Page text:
Systems stock moved higher in late trading Wednesday after the networking giant showed signs of improvement in its product orders.
The company’s outlook for fiscal 2024 came in below Wall Street estimates, but results for the fiscal fourth quarter topped the company’s forecast for both revenue and profits.
Cisco stock (ticker: CSCO) was initially down 2% in late trading after the report, but rebounded after the company made positive comments about its orders during a call with investors. Shares were up about 2% as of 6 p.m. ET.
For the fiscal fourth quarter ended July 29, Cisco posted revenue of $15.2 billion, up 16% from a year ago, ahead of the Wall Street consensus of $15.1 billion and at the high end of the company’s forecast for growth of 14% to 16%. On an adjusted basis, the company earned $1.14 a share, ahead of the company’s forecast of $1.05 to $1.07 a share.
Under generally accepted accounting principles, Cisco earned 97 cents a share. The company said operating cash flow was $6 billion, up 62% from the year-ago quarter. Gross margin improved by 2.6 percentage points to 65.9%.
The company’s largest unit, “secure, agile networks,” had revenue of $8.1 billion, up 33%. Cisco’s collaboration unit, which includes WebEx, was down 12%.
Cisco said it repurchased $1.3 billion of stock in the quarter, boosting the full fiscal year total to $4.3 billion.
For the full year, revenue was $57 billion, up 11%, while non-GAAP profit was $3.89 a share.
For the fiscal first quarter, Cisco forecast revenue of $14.5 billion to $14.7 billion. At the midpoint, that’s up 7% from a year ago, and in line with the Wall Street consensus. Cisco sees non-GAAP profits of $1.02 to $1.04 a share, which is a little above consensus of $1. The company sees GAAP profit for the quarter of 79 to 84 cents a share.
For the full year, Cisco is projecting revenue of $57 billion to $58.2 billion, which at the middle of the range would be a 1% increase from a year ago and below the Street consensus at $58.3 billion. Cisco sees full-year adjusted profits of $4.01 to $4.08 a share, which, at the midpoint, is about in line with consensus of $4.04 a share.
CEO Chuck Robbins noted on the earnings call that product orders in the quarter were up by 30% sequentially, with double-digit increases in all customer markets. Robbins said that was above historical order trends of 18% to 20% sequential order growth. Robbins said that while the service provider market was weak, the company saw improving order trends for enterprise customers (large companies) and commercial customers (smaller companies), with the public sector “steady.” Orders were down 14% on a year-over-year basis.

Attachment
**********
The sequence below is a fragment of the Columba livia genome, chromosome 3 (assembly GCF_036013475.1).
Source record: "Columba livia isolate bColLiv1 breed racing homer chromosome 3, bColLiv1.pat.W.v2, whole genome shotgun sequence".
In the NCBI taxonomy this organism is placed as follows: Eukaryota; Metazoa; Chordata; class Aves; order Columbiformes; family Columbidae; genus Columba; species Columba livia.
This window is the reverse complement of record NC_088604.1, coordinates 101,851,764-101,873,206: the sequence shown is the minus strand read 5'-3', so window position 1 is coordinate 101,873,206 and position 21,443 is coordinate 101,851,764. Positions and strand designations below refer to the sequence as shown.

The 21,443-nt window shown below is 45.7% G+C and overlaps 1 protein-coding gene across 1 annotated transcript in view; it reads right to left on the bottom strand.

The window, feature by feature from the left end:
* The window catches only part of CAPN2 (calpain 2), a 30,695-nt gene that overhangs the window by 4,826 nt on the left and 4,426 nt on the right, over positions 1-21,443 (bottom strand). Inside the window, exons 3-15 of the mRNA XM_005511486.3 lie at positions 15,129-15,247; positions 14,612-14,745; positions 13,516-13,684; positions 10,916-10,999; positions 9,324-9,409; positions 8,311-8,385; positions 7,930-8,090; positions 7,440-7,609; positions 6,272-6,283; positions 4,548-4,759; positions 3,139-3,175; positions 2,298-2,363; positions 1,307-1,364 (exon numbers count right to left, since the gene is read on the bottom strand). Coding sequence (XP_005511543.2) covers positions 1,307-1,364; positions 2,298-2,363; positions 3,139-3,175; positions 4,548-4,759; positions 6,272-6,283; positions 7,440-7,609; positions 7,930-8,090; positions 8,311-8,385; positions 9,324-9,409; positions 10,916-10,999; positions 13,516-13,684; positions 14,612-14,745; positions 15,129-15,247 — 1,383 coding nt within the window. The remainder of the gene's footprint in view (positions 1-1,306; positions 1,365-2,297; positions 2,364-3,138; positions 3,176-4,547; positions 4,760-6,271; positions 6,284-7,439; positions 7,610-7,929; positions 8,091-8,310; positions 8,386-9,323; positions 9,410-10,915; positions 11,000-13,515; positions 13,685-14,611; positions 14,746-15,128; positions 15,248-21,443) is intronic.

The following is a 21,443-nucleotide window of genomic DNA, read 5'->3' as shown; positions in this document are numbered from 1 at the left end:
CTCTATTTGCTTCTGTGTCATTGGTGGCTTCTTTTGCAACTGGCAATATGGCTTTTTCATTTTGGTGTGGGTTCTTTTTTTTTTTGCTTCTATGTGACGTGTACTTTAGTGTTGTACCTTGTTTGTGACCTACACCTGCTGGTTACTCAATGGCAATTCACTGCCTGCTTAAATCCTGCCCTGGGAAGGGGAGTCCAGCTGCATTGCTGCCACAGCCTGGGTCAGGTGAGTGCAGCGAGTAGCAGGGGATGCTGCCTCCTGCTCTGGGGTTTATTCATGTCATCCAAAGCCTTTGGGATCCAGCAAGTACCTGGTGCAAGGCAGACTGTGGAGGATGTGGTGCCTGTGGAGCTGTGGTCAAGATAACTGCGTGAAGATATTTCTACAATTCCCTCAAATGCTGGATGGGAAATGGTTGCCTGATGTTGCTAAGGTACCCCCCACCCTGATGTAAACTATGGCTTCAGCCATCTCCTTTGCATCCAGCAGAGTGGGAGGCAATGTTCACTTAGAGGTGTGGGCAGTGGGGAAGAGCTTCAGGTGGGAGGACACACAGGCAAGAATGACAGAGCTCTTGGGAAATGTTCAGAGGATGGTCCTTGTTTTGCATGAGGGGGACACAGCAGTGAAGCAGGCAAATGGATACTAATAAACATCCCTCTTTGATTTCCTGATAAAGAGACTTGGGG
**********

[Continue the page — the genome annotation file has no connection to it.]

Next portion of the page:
Robbins noted on the call that the company has had a cumulative $500 million of orders to date—not specifically in the latest quarter—for orders related to networking hardware used for generative artificial intelligence applications, most of that from the large cloud players. CFO Scott Herren added in an interview with Barron’s that AI-related business will meaningfully show up in the company’s financial results by the end of fiscal 2024.
“There are encouraging signs in AI,” Herren said. “We see a multi-year opportunity ahead, and we are well positioned to win in that space.”
Cisco said it finished the year with twice its normal backlog, but added that the the company expects to work that down to normal levels in the new year, with most of that worked down in the fiscal first quarter.
Cisco faced considerable demand crosswinds heading into the quarter. Last month, shares of both
(ERIC) slumped after the companies warned that the spending outlook for U.S. carriers looked weak for the second half. Nokia blamed both “the macroeconomic environment and customers’ inventory digestion.”
A few weeks after that,
(JNPR) shares slumped after the company warned that it was seeing weak bookings activity, in particular from cloud customers. Juniper blamed the same factors that Nokia cited: economic issues and high inventories at customers.
The situation was better at
(ANET), which posted strong June quarter results, though Arista warned that it was seeing “a return to shorter lead times and reduced visibility.”
Evercore ISI analyst Amit Daryanani wrote in a note previewing the quarter that Cisco faced a volatile environment, “with peers pointing to a digestion period for telecoms and cloud customers,” offset by strong demand from other large businesses.
Write to Eric J. Savitz at email@example.com